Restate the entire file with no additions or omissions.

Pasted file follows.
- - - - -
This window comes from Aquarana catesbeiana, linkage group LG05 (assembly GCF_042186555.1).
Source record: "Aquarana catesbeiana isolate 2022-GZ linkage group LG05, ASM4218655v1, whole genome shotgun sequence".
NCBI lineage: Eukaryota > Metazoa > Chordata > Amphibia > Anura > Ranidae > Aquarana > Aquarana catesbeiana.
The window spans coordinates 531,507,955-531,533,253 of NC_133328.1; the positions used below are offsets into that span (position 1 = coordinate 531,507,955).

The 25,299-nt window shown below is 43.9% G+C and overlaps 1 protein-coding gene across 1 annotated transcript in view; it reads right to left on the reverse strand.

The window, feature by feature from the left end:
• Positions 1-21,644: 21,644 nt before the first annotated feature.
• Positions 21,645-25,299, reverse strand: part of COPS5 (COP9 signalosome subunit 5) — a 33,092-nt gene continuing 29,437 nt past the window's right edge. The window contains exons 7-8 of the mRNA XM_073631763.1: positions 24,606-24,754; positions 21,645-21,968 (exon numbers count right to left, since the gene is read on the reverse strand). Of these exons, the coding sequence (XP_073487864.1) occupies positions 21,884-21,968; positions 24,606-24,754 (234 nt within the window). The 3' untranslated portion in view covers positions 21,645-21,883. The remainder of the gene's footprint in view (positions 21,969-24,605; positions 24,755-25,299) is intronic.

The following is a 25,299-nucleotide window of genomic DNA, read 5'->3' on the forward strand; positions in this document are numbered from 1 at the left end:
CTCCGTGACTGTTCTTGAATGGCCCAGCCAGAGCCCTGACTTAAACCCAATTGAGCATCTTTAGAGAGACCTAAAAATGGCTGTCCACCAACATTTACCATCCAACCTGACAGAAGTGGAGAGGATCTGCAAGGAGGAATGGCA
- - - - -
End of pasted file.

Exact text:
This window comes from Aquarana catesbeiana, linkage group LG05 (assembly GCF_042186555.1).
Source record: "Aquarana catesbeiana isolate 2022-GZ linkage group LG05, ASM4218655v1, whole genome shotgun sequence".
NCBI lineage: Eukaryota > Metazoa > Chordata > Amphibia > Anura > Ranidae > Aquarana > Aquarana catesbeiana.
The window spans coordinates 531,507,955-531,533,253 of NC_133328.1; the positions used below are offsets into that span (position 1 = coordinate 531,507,955).

The 25,299-nt window shown below is 43.9% G+C and overlaps 1 protein-coding gene across 1 annotated transcript in view; it reads right to left on the reverse strand.

The window, feature by feature from the left end:
• Positions 1-21,644: 21,644 nt before the first annotated feature.
• Positions 21,645-25,299, reverse strand: part of COPS5 (COP9 signalosome subunit 5) — a 33,092-nt gene continuing 29,437 nt past the window's right edge. The window contains exons 7-8 of the mRNA XM_073631763.1: positions 24,606-24,754; positions 21,645-21,968 (exon numbers count right to left, since the gene is read on the reverse strand). Of these exons, the coding sequence (XP_073487864.1) occupies positions 21,884-21,968; positions 24,606-24,754 (234 nt within the window). The 3' untranslated portion in view covers positions 21,645-21,883. The remainder of the gene's footprint in view (positions 21,969-24,605; positions 24,755-25,299) is intronic.

The following is a 25,299-nucleotide window of genomic DNA, read 5'->3' on the forward strand; positions in this document are numbered from 1 at the left end:
CTCCGTGACTGTTCTTGAATGGCCCAGCCAGAGCCCTGACTTAAACCCAATTGAGCATCTTTAGAGAGACCTAAAAATGGCTGTCCACCAACATTTACCATCCAACCTGACAGAAGTGGAGAGGATCTGCAAGGAGGAATGGCA